It’s not the Chiefs-Ravens showdown that many anticipated, but the matchup between the Titans and Chiefs has become similarly compelling after their disparate, dominating wins last week. Each team must terrify the other. Last week, the Chiefs showed an ability to quickly erase a deficit that neither the Patriots nor the Ravens possess. But the Titans have an unrivaled ability to hold the ball and limit their opponents’ possessions with a lead, something the Texans failed to do after pulling ahead 24-0 on Sunday. And with both teams possessing an offensive strength to target the biggest defensive weakness of the other, this game has the potential to be a shootout worthy of crowning an AFC champion.
For those who may be unfamiliar with the Football Outsiders stats, they are explained at the bottom of the page. Scroll down or click this link. Game charting data appears courtesy Sports Info Solutions, unless noted. All stats represent regular season only, except for weighted DVOA and anything else specifically noted.
|DVOA||8.6% (9)||30.2% (2)|
|WEI DVOA||33.8% (4)||40.0% (3)|
|Titans on Offense|
|TEN OFF||KC DEF|
|DVOA||12.9% (6)||-3.4% (14)|
|WEI DVOA||30.1% (1)||-4.7% (14)|
|PASS||29.6% (6)||-9.3% (6)|
|RUSH||7.9% (5)||4.1% (29)|
|Chiefs on Offense|
|TEN DEF||KC OFF|
|DVOA||1.0% (16)||22.7% (3)|
|WEI DVOA||-4.9% (12)||29.1% (3)|
|PASS||11.0% (21)||43.7% (2)|
|RUSH||-12.6% (10)||-1.4% (14)|
|DVOA||-3.2% (29)||4.1% (2)|
If you have FO Premium, you can click here to see all the matchup of DVOA splits for this game.
WHEN THE TITANS HAVE THE BALL
I’ve written the Titans preview each of the last two weeks, and even with all the research time and words I’ve expended on Derrick Henry, I think I’ve still shortchanged him. Henry’s 2019 totals of 22.0 attempts per game (first), 5.2 yards per attempt (third), 3.1 yards after contact per attempt (first), 6.5% DVOA (11th), and 21.5% broken tackle rate (eighth) are great and paint a picture of one of the best and most powerful backs in football. But his 96 carries for 588 yards and four touchdowns over the last three weeks — all in elimination games — are something else. In a sport dominated by passing, Henry has controlled his playoff games and is the biggest reason the No. 6 seed Titans are a win away from a trip to the Super Bowl.
There has been little mystery to the Titans’ approach to their recent games. The Ravens were even ready for it, loading the box with eight or more defenders on 63% of Henry’s carries. It just didn’t stop him.
The Ravens failed to slow down Derrick Henry despite stacking the box (8+ defenders) on 63% of Henry’s rush attempts (Henry Avg: 37%).@KingHenry_2 finished with 124 yards (19 attempts) vs 8+ defenders in the box, most in a game by any player this season.#TENvsBAL | #Titans pic.twitter.com/LZJUtR73cY
— Next Gen Stats (@NextGenStats) January 12, 2020
And I doubt the Chiefs can stop Henry, either. Like the Patriots and Ravens, the Chiefs built a defense to limit their opponents’ passing games. All three defenses are in the top five in differential between pass defense DVOA and run defense DVOA, and the Chiefs have the worst run defense of the three at 4.1% (29th).
|Patriots vs. Ravens vs. Chiefs Defensive Comparison 2019|
|Pass – Run DVOA||-18.2%||2||-8.1%||5||-13.4%||4|
|Adj Line Yards||4.00||6||4.07||9||4.82||28|
|Broken Tackle Rate||7.8%||2||11.5%||24||11.1%||17|
|YPA vs. CBs||5.8||1||6.4||3||7.4||9|
|Success Rate – CBs||64.6%||1||58.0%||2||57.7%||3|
Chiefs players and coaches are clinging to a narrative that first-year defensive coordinator Steve Spagnuolo has turned around a run defense that was the worst in football in 2018 (9.8% DVOA), citing the Chiefs’ improvement from 148 rushing yards allowed per game in the first 10 weeks of this season to 95 rushing yards allowed per game in the nine weeks since. But that narrative doesn’t hold up under scrutiny. The Chiefs may have made small efficiency improvements in the second half, but they still finished in the bottom third of teams in both yards per carry and run defense DVOA. The big improvement they experienced in rushing yards allowed came predominantly from a decline in their opponents’ rushing attempts, something for which they can credit their offense much more than their defense.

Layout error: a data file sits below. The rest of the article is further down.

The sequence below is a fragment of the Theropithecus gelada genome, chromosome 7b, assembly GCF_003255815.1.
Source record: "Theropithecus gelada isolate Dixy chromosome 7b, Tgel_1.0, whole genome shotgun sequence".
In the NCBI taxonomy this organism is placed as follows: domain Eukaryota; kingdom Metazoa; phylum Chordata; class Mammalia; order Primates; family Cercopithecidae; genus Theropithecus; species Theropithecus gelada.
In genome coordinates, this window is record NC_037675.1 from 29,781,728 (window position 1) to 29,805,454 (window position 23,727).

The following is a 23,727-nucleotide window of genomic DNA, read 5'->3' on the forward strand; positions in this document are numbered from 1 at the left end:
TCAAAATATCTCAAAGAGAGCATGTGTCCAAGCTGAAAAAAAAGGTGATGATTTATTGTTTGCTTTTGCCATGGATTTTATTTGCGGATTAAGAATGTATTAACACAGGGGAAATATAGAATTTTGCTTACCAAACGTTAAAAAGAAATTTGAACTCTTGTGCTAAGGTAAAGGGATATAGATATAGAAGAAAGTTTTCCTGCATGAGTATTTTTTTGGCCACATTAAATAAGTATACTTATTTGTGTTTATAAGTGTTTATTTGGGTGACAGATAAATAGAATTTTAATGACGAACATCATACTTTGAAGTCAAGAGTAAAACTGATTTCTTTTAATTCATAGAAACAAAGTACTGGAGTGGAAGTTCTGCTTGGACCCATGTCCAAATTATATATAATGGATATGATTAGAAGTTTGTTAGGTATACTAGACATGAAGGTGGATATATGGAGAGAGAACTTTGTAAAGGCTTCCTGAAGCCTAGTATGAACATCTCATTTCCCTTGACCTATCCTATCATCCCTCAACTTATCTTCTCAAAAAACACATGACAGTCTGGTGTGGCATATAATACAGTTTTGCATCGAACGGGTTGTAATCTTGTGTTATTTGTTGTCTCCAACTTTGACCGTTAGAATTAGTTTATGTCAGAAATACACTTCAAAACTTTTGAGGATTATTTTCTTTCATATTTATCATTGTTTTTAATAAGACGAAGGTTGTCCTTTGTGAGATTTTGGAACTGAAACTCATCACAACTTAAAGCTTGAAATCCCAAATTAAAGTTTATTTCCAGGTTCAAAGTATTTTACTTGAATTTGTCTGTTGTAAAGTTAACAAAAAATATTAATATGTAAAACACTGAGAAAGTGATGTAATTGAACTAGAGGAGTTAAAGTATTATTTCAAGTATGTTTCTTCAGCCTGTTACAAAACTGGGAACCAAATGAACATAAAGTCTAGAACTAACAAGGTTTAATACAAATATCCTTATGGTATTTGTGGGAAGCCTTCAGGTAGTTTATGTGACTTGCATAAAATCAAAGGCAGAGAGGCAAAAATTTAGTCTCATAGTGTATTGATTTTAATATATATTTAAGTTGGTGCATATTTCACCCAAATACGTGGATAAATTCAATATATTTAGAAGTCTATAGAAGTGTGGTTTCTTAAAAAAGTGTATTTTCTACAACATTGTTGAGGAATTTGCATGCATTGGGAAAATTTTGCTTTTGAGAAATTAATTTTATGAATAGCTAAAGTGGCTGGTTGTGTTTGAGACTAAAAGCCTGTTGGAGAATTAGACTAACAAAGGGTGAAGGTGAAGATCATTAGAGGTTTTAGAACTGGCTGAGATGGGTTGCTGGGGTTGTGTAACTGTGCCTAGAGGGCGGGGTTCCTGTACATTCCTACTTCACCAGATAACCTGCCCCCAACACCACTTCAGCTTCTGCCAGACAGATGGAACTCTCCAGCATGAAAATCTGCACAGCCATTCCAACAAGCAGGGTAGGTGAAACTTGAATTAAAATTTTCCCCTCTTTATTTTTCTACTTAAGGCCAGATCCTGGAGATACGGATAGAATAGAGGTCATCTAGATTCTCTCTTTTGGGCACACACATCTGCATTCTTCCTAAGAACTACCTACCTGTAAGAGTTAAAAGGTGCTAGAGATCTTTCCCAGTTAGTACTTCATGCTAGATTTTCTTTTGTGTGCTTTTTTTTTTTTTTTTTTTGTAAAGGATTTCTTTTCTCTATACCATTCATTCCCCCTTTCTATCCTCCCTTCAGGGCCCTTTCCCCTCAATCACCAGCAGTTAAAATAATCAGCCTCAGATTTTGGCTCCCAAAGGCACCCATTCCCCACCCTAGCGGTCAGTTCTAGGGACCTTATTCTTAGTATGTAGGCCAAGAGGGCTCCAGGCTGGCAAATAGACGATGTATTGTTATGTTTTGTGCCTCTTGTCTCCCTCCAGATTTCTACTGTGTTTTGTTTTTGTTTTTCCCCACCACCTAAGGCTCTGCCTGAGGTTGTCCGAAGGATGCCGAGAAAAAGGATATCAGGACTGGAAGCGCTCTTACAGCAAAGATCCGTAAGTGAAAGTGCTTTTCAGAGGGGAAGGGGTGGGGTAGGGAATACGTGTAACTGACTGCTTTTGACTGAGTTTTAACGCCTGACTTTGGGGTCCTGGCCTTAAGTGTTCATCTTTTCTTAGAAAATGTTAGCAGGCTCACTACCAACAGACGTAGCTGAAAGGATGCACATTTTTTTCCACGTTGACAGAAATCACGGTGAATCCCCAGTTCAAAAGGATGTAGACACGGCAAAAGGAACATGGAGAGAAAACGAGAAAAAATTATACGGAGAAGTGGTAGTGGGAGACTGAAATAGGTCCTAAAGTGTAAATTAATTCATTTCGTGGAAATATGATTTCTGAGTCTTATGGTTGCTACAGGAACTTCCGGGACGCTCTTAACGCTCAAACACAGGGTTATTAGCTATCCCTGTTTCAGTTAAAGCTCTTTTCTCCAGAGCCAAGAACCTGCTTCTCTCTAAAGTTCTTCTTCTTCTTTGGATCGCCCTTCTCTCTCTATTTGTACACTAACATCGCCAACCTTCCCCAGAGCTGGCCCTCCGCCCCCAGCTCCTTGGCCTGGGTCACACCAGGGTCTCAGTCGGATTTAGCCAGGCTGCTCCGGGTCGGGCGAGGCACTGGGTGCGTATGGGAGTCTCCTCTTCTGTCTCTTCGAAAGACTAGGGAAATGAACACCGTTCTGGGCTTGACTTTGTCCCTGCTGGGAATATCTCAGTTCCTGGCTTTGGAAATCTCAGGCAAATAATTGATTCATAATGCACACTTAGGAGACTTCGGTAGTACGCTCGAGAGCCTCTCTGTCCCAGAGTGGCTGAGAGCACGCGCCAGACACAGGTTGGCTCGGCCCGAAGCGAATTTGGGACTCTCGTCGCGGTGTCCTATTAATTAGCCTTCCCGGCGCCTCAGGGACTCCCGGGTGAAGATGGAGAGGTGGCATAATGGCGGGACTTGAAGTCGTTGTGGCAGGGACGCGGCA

|Chiefs Defensive Splits 2019|
|Weeks 1-10||Weeks 11-19|
|Carries Per Gm||28.8||27||21.1||1|
|Rush Yards Per Gm||148||31||95||6|
|Yards Per Carry||5.1||31||4.5||22|
|3+ Score Lead Play%||13.8%||6||30.9%||1|
The explosive Chiefs were never a pedestrian offense, but with Matt Moore starting a couple of games and Patrick Mahomes limited by his knee injury in others, the Chiefs seldom enjoyed multi-score leads in the first half of the season. But as Mahomes has gotten healthier, the Chiefs have authored some incredible blowouts. Since Week 11, they have owned three-score leads on 30.9% of their plays and two-score leads on more than half of their plays. Those offensive advantages make life easier on a defense better equipped to defend the pass than the run. Since passing plays tend to take less clock and have higher potentials for big gains, trailing teams rely more and more on them the more they fall behind. Since 2009, offenses have passed more than 70% of the time with three-score deficits. That rate declines steadily to 40% with three-score leads.
Henry is the perfect player to kill clock with a lead. His carry totals from the last three weeks demonstrate his capacity to handle heavy workloads, and at 6-foot-3 and 247 pounds, he wears down the defenders who try to tackle him. Since 2018, Henry has averaged 1.8 more yards per attempt when leading than when trailing, the biggest differential in football. And he has improved both his average yards before and after contact with a lead.
|Derrick Henry Leading/Trailing Splits 2018-19|
|Yds Per Att||6.3||4.5||+1.8||1|
|Yds Bef Con Per Att||2.9||1.5||+1.4||2|
|Yds Aft Con Per Att||3.4||3.0||+0.4||11|
|Minimum 200 carries; numbers from Sportradar|
That latter improvement follows the cliché for a power back who gets stronger the more carries he takes. And it likely also explains some of the former improvement. The Patriots’ J.C. Jackson illustrated that idea a few weeks ago as he retreated on a second-half carry to presumably avoid a collision with Henry at speed, a play that The Ringer‘s Robert Mays put on my radar.